When Can One Disqualify a Judge from Hearing a Case?
Brief Synopsis: One may ask to disqualify a judge within ten days of the case being assigned to a particular judge. This is called a peremptory challenge and is asserted through a document filed under California Code of Civil Procedure § 170.6(a)(2). No reason needs to be described. Such a challenge can only been made once in a case. After the ten days pass, the procedure for disqualifying a judge becomes more difficult and complicated, as the following article explains.
This type of challenge is called a peremptory challenge. Counsel must allege the judge or commissioner is prejudiced against him, her or the party represented by counsel, but there is no requirement that prejudice be proven. Solberg v. Superior Court (1977) 19 Cal.3d 182, 193, 137 Cal.Rptr. 460.
What exactly is a determination of contested issues of fact relating to the merits? Certainly, one could not challenge a judge on retrial after a mistrial declared by the judge. People v. Richard (1978) 85 Cal.App.3d 292, 149 Cal.Rptr. 344. Likewise, one could not seek to disqualify a judge on relitigation of a motion to suppress evidence after a judge granted such a motion. Penal Code § 1538.5(p). Also, one cannot seek to disqualify a judge after the judge ruled on a pretrial motion concerning admissibility of evidence. People v. Bean (1988) 46 Cal.3d 919, 948, 251 Cal.Rptr. 407. Once trial has begun, counsel also cannot move to disqualify a judge. Richard, supra. Lastly, one cannot seek to disqualify a judge presiding at a probation revocation hearing if the judge presided at trial. People v. Barnfield (1975) 52 Cal.App.3d 210, 123 Cal.Rptr. 859.
Such examples seem rather obvious, but when one can move to disqualify a judge is often counterintuitive or surprising. For example, one can seek to disqualify a judge at an arraignment, on the filing of an amended information, on a hearing of a continuance of a motion, at a demurrer, at a hearing to determine competence of defense counsel, when polygraph results are shown to a judge, on summary revocation of probation, at a Penal Code § 1368 motion to determine defendant’s competence to stand trial or when a judge rejects a proposed plea agreement. People v. Montalvo (1981) 117 Cal.App.790, 796, 173 Cal.Rptr. 51 (in determining whether to accept or reject proposed plea bargain, judge does not determine contested issues of fact; therefore, defendant’s motion to disqualify judge who rejected proposed plea agreement was timely).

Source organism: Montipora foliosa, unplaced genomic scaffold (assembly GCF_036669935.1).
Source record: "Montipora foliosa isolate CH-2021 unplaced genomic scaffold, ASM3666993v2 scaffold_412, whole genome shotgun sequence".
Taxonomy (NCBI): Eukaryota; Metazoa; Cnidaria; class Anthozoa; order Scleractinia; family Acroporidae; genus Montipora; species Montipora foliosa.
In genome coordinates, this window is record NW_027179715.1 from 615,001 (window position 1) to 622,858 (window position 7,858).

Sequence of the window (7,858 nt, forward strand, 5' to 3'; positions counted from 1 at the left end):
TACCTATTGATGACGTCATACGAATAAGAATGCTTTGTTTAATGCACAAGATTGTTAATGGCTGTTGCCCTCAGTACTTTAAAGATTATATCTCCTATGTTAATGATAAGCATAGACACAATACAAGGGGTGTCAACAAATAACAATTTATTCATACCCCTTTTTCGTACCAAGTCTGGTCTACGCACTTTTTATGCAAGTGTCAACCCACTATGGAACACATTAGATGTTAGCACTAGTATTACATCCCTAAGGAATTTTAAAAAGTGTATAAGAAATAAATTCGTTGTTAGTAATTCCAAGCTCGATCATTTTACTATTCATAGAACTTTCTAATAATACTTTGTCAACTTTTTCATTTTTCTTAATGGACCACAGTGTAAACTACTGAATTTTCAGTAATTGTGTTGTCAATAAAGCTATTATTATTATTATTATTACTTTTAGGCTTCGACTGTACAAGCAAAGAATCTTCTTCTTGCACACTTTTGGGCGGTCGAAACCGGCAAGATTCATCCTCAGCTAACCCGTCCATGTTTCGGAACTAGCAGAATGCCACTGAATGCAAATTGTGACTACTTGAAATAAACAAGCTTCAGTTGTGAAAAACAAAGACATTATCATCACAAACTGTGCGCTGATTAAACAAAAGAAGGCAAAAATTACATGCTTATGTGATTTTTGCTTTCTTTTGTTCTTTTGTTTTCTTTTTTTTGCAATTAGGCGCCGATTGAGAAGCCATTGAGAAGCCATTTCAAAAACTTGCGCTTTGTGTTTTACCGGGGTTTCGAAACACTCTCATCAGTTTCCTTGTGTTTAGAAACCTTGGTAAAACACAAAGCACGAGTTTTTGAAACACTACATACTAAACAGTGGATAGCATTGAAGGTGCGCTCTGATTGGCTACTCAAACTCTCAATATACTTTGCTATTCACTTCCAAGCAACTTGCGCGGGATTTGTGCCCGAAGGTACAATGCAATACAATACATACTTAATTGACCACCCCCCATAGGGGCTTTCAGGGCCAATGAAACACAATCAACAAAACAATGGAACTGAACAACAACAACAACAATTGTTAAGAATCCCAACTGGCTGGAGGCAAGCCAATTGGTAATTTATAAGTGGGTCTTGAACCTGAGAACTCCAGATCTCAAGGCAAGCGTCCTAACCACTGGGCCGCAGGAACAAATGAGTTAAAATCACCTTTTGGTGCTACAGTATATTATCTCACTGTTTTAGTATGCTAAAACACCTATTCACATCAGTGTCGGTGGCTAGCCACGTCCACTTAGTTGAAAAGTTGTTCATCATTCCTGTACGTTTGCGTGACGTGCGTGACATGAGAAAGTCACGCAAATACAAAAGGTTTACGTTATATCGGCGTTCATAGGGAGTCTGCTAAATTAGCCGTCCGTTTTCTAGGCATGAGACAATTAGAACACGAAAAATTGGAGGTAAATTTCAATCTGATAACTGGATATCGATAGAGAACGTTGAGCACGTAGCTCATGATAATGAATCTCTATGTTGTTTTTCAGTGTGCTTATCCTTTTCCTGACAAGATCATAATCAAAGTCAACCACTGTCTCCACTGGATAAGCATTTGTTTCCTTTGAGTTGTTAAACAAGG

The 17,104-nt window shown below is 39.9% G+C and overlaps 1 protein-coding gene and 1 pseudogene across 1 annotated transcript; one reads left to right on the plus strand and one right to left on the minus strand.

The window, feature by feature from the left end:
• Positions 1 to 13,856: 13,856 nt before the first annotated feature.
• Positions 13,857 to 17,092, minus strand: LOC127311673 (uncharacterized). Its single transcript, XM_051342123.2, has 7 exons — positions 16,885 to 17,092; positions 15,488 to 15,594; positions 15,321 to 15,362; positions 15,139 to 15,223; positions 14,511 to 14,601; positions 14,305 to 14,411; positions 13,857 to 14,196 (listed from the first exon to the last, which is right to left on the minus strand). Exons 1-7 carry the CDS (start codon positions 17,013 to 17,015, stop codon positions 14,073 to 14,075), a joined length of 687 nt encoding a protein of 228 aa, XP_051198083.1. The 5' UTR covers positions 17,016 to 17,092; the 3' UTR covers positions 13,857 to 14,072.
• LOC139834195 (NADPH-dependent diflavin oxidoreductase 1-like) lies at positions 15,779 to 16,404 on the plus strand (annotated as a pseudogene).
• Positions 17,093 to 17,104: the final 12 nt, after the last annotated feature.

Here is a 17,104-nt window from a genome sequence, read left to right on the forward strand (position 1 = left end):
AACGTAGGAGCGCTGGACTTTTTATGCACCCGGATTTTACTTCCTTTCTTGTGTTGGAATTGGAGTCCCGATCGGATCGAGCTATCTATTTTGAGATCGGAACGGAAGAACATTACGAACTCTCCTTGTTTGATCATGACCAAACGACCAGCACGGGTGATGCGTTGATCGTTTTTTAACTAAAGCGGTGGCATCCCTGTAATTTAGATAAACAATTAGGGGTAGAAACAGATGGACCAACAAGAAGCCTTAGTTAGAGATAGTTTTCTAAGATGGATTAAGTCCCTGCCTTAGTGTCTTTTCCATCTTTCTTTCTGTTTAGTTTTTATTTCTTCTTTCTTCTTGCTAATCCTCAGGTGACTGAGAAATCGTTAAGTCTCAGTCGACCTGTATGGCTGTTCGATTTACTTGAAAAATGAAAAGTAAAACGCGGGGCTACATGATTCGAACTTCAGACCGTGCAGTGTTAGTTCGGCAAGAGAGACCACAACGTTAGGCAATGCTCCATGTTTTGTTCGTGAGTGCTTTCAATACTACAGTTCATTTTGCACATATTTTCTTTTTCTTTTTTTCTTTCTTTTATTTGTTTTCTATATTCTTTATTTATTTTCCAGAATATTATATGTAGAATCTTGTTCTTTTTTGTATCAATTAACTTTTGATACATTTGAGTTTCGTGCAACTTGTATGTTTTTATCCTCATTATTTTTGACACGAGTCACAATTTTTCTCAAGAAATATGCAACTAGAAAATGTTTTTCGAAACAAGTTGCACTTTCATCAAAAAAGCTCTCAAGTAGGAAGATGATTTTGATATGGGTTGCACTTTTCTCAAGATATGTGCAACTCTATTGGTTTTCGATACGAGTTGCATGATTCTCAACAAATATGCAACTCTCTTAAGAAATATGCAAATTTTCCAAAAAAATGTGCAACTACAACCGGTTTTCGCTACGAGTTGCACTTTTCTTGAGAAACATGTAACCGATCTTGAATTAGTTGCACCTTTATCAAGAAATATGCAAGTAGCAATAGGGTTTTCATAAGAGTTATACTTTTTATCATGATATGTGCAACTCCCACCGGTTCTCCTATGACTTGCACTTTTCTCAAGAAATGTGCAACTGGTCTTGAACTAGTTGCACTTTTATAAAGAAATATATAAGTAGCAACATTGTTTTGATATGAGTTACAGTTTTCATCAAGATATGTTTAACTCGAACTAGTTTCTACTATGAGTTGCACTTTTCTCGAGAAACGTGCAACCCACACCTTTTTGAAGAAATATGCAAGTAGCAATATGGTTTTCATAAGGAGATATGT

Only one peremptory challenge can be made in any one case. C.C.P. § 170.6(a)(3). This is often not understood by folks calling our office, as they previously challenged a judge, became aware of this power, and want to do so again.
However, one can challenge a judge or commissioner for cause with no limit to the number of such challenges. C.C.P. § 170.1. A challenge for cause must be in writing and verified. C.C.P. § 170.3(c)(1). The judge alleged to be disqualified, or his or her clerk, must be personally served. Such a motion should be made immediately upon discovering facts supporting disqualification. C.C.P. § 170.3. The judge then must consent to disqualification or file a verified answer to the motion within ten calendar days. Within five days thereafter, the Judicial Council chairperson will select a judge to hear the motion. C.C.P. § 170.3(c)(5).
For more information about judicial bias or prejudice and disqualifying the judge, please click on the following articles: